A randomized trial of aspirin and sulfinpyrazone in patients with TIA.
In a double-blind multicenter study, 124 patients with transient ischemic attacks were randomly allocated to one of two groups treated with aspirin (ASA) or sulfinpyrazone respectively. Patients were followed up to assess the relative efficacy of the two treatments in the prevention of the outcomes of stroke, myocardial infarction, vascular death, and worsening or no improvement of TIAs. No significant difference was observed between the two treatments at the end of the follow-up period. Statistical analysis revealed a significant interaction of sex, treatment, and occurrence of events. Analysis of the results according to sex showed that male patients treated with ASA had a highly significant benefit (p less than 0.001) with a 53% risk reduction for further events. In female patients, sulfinpyrazone showed a favorable trend which was not statistically significant.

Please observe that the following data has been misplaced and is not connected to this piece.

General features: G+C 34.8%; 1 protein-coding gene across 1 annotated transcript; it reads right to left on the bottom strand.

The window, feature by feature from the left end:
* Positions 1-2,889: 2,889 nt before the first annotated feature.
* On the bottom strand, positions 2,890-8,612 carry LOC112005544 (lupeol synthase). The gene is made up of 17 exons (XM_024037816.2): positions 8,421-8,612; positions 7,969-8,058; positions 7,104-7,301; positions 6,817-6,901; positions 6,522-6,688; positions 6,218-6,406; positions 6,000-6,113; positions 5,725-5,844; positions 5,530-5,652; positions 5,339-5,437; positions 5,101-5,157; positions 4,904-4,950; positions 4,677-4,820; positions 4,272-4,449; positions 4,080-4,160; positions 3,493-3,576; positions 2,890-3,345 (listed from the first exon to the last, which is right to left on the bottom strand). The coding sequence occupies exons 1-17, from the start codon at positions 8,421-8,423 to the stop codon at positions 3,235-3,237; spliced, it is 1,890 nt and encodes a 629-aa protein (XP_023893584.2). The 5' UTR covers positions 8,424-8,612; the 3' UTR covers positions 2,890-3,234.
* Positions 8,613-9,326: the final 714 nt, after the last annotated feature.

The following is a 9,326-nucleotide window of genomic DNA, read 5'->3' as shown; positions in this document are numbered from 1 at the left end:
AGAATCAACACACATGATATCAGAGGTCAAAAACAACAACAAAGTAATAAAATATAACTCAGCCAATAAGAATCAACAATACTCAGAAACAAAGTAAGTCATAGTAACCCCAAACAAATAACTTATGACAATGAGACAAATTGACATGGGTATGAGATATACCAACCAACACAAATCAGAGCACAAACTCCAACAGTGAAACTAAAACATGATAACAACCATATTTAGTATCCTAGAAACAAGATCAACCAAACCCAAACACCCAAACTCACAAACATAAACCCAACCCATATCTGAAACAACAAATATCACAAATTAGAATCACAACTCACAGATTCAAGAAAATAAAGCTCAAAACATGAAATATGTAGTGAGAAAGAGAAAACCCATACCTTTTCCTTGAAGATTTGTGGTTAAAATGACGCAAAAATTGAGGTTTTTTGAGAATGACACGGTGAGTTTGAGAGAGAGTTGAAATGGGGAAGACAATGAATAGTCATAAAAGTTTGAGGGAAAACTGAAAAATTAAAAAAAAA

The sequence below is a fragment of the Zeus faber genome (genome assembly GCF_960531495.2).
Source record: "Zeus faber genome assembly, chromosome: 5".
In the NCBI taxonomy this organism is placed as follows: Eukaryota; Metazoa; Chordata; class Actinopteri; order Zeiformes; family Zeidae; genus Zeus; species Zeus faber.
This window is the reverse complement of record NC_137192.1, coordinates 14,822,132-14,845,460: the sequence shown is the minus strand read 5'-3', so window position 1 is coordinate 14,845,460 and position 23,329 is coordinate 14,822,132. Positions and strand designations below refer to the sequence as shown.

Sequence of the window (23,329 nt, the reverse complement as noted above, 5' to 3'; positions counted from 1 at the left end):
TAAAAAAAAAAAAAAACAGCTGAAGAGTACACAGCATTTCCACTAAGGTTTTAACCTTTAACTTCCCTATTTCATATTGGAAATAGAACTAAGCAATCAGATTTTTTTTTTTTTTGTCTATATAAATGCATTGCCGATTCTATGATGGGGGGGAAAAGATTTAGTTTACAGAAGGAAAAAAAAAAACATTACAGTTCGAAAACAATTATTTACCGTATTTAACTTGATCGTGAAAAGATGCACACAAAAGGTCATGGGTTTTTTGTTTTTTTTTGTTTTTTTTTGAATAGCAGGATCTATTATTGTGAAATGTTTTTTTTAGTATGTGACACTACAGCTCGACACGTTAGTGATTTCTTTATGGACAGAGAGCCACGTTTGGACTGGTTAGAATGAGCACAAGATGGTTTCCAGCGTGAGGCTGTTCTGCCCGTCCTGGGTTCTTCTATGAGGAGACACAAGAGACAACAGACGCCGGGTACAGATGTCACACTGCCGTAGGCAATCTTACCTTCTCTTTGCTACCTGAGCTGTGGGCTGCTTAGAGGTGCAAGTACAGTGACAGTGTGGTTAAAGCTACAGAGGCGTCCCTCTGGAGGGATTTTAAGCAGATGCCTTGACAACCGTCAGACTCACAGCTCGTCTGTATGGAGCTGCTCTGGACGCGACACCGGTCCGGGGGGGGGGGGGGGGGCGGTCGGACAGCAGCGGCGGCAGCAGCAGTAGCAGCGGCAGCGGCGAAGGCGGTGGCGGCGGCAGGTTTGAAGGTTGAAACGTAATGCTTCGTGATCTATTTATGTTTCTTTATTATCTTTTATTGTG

- Copyright © 1982 by American Heart Association